First Read - August 29, 2014

WEATHER: Sunny skies across the state. New York City, high 78; Albany, high 78; Buffalo, high 74.


WINNERS AND LOSERS: Fast food workers will be allowed to march in the Labor Day parade next week—a win for sure, but they didn't make the cut this week on our list. Neither did Gov. Andrew Cuomo, who many might have thought would be a shoo-in for the losers list for not receiving the New York Times’ endorsement. There was heated debate in the City & State newsroom this week... and here are the Winners and Losers we landed on:


EL CAMINO A SOMOS: Basándose en la fuerte respuesta positiva al trabajo de Gerson Borrero como colaborador de City & State desde que éste se unió a esta publicación en abril, City & State inicia una serie en varias plataformas noticiosas bajo la dirección editorial de Borrero titulada “The Road to SOMOS / El Camino a SOMOS”:



* New York State released an expanded version of the teacher and principal evaluations which showed 94 percent of teachers and 92 percent of principals rated in the top two tiers, prompting an outcry from critics who question the high marks, The New York Times writes:

* In the wake of growing criticism over conditions at Rikers Island, New York City Mayor Bill de Blasio enacted legislation on Thursday to boost oversight of the use of solitary confinement at the jail, the Times reports:

* De Blasio defended his plan to scrap an admissions test as the sole criteria for entry into the city’s elite public high schools after alumni from the schools protested the changes, the Daily News reports:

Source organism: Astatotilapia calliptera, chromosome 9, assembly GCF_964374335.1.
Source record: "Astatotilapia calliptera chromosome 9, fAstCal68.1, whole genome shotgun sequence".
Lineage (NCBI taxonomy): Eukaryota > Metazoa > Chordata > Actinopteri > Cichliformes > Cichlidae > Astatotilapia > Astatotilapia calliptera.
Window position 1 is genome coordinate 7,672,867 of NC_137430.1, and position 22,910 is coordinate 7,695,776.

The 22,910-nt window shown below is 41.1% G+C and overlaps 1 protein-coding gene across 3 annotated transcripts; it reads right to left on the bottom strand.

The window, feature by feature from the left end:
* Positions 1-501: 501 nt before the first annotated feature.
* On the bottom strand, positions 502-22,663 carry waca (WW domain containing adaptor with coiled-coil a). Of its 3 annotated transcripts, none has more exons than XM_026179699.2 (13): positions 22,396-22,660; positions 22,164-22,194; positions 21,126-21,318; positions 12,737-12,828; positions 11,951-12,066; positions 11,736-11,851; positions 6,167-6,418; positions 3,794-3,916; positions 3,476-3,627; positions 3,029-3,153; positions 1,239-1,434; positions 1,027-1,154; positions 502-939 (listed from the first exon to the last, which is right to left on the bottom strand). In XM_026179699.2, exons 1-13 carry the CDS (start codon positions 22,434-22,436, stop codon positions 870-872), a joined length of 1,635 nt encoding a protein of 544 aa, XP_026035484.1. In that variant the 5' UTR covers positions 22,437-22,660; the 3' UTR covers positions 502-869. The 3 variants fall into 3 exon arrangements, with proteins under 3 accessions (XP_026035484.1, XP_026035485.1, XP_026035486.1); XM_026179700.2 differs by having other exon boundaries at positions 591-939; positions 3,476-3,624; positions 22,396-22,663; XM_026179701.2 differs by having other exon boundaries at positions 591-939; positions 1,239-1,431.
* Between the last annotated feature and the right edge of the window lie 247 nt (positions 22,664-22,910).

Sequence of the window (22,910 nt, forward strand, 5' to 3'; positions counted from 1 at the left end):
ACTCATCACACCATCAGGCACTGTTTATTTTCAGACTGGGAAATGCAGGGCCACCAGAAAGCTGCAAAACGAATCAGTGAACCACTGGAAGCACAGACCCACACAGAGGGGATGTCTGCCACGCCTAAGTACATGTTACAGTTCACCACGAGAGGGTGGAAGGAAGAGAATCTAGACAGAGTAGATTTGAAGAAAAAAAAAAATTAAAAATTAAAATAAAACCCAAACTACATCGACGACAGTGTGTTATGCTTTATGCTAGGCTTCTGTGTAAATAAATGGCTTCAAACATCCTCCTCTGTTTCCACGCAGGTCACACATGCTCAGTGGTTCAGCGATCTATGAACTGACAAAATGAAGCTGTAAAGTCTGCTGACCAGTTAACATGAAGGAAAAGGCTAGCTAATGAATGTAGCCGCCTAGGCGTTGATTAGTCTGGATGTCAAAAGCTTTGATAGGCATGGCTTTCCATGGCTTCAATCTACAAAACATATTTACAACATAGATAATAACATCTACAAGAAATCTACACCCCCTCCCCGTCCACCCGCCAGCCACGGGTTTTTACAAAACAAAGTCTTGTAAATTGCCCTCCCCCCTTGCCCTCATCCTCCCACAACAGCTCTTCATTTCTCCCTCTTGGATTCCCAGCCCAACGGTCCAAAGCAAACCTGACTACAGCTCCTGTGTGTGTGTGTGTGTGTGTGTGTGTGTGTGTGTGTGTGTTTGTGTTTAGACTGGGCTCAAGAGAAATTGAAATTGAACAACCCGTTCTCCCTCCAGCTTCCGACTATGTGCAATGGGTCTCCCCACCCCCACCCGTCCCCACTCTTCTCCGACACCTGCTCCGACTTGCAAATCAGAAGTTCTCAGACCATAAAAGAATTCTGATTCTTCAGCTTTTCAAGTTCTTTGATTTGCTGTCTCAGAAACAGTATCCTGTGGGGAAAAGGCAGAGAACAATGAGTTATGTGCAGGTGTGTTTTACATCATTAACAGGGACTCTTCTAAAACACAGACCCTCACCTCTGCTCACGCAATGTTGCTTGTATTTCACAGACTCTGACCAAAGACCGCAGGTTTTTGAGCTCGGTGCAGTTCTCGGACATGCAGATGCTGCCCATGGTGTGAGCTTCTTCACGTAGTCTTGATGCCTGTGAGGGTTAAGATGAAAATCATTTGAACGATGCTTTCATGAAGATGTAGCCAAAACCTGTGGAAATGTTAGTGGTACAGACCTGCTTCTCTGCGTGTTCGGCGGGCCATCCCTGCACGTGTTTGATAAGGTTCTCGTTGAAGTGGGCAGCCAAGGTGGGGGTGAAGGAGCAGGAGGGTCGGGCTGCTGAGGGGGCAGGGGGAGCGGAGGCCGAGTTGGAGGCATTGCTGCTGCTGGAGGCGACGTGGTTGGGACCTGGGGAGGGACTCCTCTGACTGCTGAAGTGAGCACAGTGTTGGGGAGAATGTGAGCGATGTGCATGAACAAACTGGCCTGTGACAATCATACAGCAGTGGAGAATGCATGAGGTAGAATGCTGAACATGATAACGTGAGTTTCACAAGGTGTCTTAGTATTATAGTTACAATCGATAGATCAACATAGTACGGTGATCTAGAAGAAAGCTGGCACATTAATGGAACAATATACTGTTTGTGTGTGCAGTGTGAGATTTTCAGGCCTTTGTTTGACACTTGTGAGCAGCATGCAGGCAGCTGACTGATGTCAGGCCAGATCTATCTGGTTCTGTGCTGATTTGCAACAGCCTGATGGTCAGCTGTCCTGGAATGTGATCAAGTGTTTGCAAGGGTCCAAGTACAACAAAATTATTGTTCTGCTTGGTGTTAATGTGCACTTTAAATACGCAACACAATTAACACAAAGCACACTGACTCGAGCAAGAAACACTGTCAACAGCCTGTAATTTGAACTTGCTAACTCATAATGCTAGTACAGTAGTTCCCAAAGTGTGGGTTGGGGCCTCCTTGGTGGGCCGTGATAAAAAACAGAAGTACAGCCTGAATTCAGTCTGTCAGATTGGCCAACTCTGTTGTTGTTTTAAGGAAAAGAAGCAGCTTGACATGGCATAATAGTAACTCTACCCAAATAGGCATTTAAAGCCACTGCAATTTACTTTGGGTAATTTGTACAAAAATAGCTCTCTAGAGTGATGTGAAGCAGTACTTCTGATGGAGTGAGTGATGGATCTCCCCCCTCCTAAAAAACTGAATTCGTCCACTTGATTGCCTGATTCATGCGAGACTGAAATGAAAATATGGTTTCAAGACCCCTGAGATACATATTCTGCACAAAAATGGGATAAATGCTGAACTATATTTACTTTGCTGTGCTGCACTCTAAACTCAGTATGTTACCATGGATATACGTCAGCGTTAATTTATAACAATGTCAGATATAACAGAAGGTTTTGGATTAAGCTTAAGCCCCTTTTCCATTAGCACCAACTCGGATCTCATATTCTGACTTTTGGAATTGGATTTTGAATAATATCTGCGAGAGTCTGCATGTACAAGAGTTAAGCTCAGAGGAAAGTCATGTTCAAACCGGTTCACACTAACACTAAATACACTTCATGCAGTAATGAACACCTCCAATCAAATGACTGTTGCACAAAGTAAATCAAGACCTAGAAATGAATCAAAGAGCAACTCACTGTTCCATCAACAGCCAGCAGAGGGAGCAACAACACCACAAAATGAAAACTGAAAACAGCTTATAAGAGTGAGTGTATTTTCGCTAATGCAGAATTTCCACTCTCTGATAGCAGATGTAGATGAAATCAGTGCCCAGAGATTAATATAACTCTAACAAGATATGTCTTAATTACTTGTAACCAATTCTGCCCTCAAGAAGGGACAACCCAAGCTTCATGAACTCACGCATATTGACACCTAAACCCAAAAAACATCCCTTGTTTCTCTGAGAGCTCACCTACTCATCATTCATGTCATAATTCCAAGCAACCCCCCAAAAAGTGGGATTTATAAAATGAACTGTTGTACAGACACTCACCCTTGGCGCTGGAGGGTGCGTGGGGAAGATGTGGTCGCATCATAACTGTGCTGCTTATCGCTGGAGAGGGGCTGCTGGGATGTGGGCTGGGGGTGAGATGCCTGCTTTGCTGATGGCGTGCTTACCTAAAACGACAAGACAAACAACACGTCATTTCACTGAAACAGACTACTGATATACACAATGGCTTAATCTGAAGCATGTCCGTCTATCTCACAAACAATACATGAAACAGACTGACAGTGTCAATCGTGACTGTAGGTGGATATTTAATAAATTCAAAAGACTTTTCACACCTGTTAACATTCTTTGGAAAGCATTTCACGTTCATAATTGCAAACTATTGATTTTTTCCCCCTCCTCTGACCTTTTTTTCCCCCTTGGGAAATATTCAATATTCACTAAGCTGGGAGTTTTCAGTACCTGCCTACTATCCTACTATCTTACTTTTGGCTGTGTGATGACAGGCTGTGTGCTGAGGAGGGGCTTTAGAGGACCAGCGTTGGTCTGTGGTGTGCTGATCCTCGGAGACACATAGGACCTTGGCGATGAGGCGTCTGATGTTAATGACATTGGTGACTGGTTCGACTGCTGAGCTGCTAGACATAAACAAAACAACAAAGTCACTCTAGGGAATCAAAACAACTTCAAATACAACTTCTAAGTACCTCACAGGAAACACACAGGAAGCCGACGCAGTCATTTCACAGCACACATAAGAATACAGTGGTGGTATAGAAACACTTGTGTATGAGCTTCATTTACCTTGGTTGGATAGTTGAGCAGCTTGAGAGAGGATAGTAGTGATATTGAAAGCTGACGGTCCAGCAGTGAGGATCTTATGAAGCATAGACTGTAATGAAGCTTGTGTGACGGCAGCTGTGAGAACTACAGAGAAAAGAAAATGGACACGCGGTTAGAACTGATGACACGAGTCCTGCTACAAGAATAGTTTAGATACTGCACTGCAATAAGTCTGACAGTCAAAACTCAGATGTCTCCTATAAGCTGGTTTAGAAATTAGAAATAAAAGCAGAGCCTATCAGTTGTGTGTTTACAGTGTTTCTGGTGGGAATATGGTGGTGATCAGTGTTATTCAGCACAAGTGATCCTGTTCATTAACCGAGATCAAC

* Miguel Martinez, a former New York City councilman convicted in a federal corruption case, agreed to forfeit his city pension until he pays back $106,000 that he stole, the Times reports:

* New York Police Commissioner William Bratton on Thursday strongly refuted claims by the sergeants' union president that the city is starting to resemble its crime-ridden past, The Wall Street Journal reports:

* Harlem Rep. Charles Rangel is facing outrage from the city’s elected gay leaders and advocacy groups for backing an anti-gay rights candidate, New York City Councilman Fernando Cabrera, for state senate, the New York Post writes:

* The New York City Police Department is shifting the positions of cops at the Brooklyn Bridge after recent high-profile security breaches there, the Post reports:

* The state Department of Environmental Conservation will once again test the air quality around the Peace Bridge to find out what’s in the emissions of thousands of cars and trucks lined up at U.S. inspection booths every day, the Buffalo News reports:

* An accountant in the New York City Comptroller’s Office admitted running a CPA business from her desk for nearly 16 years and agreed to pay a fine of nearly $14,000 in a settlement, the Post writes:

* A Brooklyn public school principal was hit with a $2,400 fine for regularly using three underlings as personal assistants, forcing them to do his shopping and bank trips and pick up booze for him at the liquor store, the Daily News reports:



40 Under 40: New York City Rising Stars nominations are now open. If you have a friend or colleague you think deserves recognition you have until September 12th to submit a nomination on their behalf:



The scientists at Indian Point have always protected the Hudson River’s ecosystem. Now, some people in Albany want to build a huge cooling tower there and shut down the plants in the summer — to protect fish eggs and larvae. What will this mean? More pollution, more expensive electricity, and risk of summertime blackouts. There’s a Smarter Solution, New York: Wedgewire Screens, a proven technology that already protects fish in the Hudson. Learn more at




* The process to evaluate the new nominees for a commissioner of the Board of Elections should be transparent and nominees must prove they are credible ballot-counters, the Daily News writes:

* New York City Comptroller Scott Stringer, a pre-K supporter, should be commended for doing his job and holding the mayor’s feet to the fire for not submitting more than 70 percent of its pre-K contracts, the Post writes: